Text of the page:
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Hooping it up

Yesterday, I played basketball for the first time since my op. Layups, dribbling between my legs and jump shots.

It all felt so good. No pain until about a half-hour in, when both hips started to get a little sore. This morning, I also feel just a bit of soreness.

But mostly, I feel happy. Pure and simple. I know now that I'll be able to play volleyball in September, and that brings a huge smile to my face.

On a side note, I'm probably pushing myself too hard. I was so well-behaved for the first 12 weeks, and now I'm past the point of patience. Now I want to get back to "better than normal." But I'm listening to my body and definitely won't keep pushing if I feel something that's not right.

Comments

abnacy said…
Hey Cass,
Would you mind if I used your definitions of hip dysplasia and PAO to put on my blog? I want to keep it simple like that so all my friends know what the heck is going on with me :) Let me know.. thanks!
-Acy
Cass said…
Of course I don't mind! I hope you're doing okay. Preparing for your own surgery is hard enough; I can't imagine trying to care for your little girl at the same time. I hope you got the e-mail I sent to you awhile ago; if you ever need anything, you can always send a message to me directly.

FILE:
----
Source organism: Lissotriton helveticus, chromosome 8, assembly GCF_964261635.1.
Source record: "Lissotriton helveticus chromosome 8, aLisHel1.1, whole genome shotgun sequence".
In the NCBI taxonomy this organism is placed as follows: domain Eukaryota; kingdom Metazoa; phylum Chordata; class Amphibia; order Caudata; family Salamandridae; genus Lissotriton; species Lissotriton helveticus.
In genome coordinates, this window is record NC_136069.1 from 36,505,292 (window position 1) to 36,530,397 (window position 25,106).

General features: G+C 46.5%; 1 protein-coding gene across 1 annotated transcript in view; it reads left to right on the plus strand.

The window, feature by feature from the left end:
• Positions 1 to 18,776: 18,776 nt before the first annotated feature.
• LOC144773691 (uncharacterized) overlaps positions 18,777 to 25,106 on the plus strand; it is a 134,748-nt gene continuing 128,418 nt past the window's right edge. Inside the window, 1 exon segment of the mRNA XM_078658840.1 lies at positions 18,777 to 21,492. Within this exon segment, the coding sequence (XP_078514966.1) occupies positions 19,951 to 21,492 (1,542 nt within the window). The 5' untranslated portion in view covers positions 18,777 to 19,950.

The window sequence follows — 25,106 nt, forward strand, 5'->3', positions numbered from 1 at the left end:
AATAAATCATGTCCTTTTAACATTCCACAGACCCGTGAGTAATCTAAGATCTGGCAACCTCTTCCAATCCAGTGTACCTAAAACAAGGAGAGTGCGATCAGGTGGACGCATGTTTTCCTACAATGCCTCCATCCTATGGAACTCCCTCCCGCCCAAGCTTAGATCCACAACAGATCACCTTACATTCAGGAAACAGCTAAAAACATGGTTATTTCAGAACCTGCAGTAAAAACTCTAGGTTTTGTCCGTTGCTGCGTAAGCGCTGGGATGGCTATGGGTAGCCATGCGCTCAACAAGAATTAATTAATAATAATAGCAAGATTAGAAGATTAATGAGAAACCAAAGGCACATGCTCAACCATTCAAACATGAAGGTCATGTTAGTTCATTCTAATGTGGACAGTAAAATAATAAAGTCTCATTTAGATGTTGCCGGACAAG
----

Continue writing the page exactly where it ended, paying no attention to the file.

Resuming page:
Take care!
Cassie

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Questions for surgeon pre-op

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About pre-op care and my dysplasia How many degrees is my dysplasia?How’s the other hip? When will I need surgery on it?What are my chances for a successful surgery?Should I be following any special diet or medication restrictions?
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If there's one blanket statement I could make about having a periacetabular osteotomy, I would say this:

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Don't get me wrong. I have SO much to celebrate, and I can't imagine myself happier with my left hip. I have recovered smoothly and quickly. I'm not asking for anything more. That being said, I have made the following progress in the past two …

3 years post-op LPAO

A surgery can change your body. Two surgeries can change everything.

Today, on the third anniversary of my LPAO, I inevitably think back to my first operation and the years leading up to that day.

Everything has changed.

I am an outdoors enthusiast and exercise nut. I can stay on my feet all day. My new body has freed my soul, and my heart responds in kind.

The breakdown is exactly the same as it was at two years post-op: zero pain with a couple of exceptions, great range of motion, same tingly patch and itching. The one difference is that my tailbone pain has waned considerably, which gives me much, much relief.

I'm a different person today than I was on April 23, 2008, and I'll be forever thankful.